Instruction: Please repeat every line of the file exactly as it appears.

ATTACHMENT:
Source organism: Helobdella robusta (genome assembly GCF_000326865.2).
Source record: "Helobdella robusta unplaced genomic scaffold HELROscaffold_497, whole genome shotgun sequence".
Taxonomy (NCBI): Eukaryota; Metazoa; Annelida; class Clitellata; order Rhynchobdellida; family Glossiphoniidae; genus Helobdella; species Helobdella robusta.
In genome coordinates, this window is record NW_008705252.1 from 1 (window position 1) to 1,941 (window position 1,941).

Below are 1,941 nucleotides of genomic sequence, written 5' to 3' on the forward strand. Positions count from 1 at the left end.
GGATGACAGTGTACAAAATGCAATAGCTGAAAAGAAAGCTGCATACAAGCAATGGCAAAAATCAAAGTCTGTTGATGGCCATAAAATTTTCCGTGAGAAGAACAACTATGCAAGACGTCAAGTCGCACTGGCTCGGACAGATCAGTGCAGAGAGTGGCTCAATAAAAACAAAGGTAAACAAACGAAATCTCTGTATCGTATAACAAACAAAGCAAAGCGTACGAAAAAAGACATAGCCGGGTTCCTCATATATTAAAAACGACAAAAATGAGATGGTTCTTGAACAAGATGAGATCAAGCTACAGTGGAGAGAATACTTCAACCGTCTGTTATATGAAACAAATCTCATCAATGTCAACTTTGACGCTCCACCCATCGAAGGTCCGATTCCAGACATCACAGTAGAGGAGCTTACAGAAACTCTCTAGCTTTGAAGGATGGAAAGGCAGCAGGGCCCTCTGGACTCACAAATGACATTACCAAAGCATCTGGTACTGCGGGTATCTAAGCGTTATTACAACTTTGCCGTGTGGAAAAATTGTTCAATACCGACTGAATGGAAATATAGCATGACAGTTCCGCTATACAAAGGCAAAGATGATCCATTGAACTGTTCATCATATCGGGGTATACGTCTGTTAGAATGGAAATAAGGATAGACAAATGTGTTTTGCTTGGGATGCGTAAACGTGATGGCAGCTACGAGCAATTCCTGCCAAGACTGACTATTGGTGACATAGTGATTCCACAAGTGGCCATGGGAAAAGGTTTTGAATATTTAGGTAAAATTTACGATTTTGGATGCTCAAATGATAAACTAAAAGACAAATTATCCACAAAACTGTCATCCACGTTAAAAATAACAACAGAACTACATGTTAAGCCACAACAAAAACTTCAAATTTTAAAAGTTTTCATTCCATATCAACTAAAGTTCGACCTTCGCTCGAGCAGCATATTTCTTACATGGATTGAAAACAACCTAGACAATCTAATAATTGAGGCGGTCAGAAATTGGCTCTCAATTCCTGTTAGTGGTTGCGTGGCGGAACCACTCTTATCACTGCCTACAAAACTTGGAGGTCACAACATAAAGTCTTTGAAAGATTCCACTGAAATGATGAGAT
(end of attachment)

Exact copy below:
Source organism: Helobdella robusta (genome assembly GCF_000326865.2).
Source record: "Helobdella robusta unplaced genomic scaffold HELROscaffold_497, whole genome shotgun sequence".
Taxonomy (NCBI): Eukaryota; Metazoa; Annelida; class Clitellata; order Rhynchobdellida; family Glossiphoniidae; genus Helobdella; species Helobdella robusta.
In genome coordinates, this window is record NW_008705252.1 from 1 (window position 1) to 1,941 (window position 1,941).

Below are 1,941 nucleotides of genomic sequence, written 5' to 3' on the forward strand. Positions count from 1 at the left end.
GGATGACAGTGTACAAAATGCAATAGCTGAAAAGAAAGCTGCATACAAGCAATGGCAAAAATCAAAGTCTGTTGATGGCCATAAAATTTTCCGTGAGAAGAACAACTATGCAAGACGTCAAGTCGCACTGGCTCGGACAGATCAGTGCAGAGAGTGGCTCAATAAAAACAAAGGTAAACAAACGAAATCTCTGTATCGTATAACAAACAAAGCAAAGCGTACGAAAAAAGACATAGCCGGGTTCCTCATATATTAAAAACGACAAAAATGAGATGGTTCTTGAACAAGATGAGATCAAGCTACAGTGGAGAGAATACTTCAACCGTCTGTTATATGAAACAAATCTCATCAATGTCAACTTTGACGCTCCACCCATCGAAGGTCCGATTCCAGACATCACAGTAGAGGAGCTTACAGAAACTCTCTAGCTTTGAAGGATGGAAAGGCAGCAGGGCCCTCTGGACTCACAAATGACATTACCAAAGCATCTGGTACTGCGGGTATCTAAGCGTTATTACAACTTTGCCGTGTGGAAAAATTGTTCAATACCGACTGAATGGAAATATAGCATGACAGTTCCGCTATACAAAGGCAAAGATGATCCATTGAACTGTTCATCATATCGGGGTATACGTCTGTTAGAATGGAAATAAGGATAGACAAATGTGTTTTGCTTGGGATGCGTAAACGTGATGGCAGCTACGAGCAATTCCTGCCAAGACTGACTATTGGTGACATAGTGATTCCACAAGTGGCCATGGGAAAAGGTTTTGAATATTTAGGTAAAATTTACGATTTTGGATGCTCAAATGATAAACTAAAAGACAAATTATCCACAAAACTGTCATCCACGTTAAAAATAACAACAGAACTACATGTTAAGCCACAACAAAAACTTCAAATTTTAAAAGTTTTCATTCCATATCAACTAAAGTTCGACCTTCGCTCGAGCAGCATATTTCTTACATGGATTGAAAACAACCTAGACAATCTAATAATTGAGGCGGTCAGAAATTGGCTCTCAATTCCTGTTAGTGGTTGCGTGGCGGAACCACTCTTATCACTGCCTACAAAACTTGGAGGTCACAACATAAAGTCTTTGAAAGATTCCACTGAAATGATGAGAT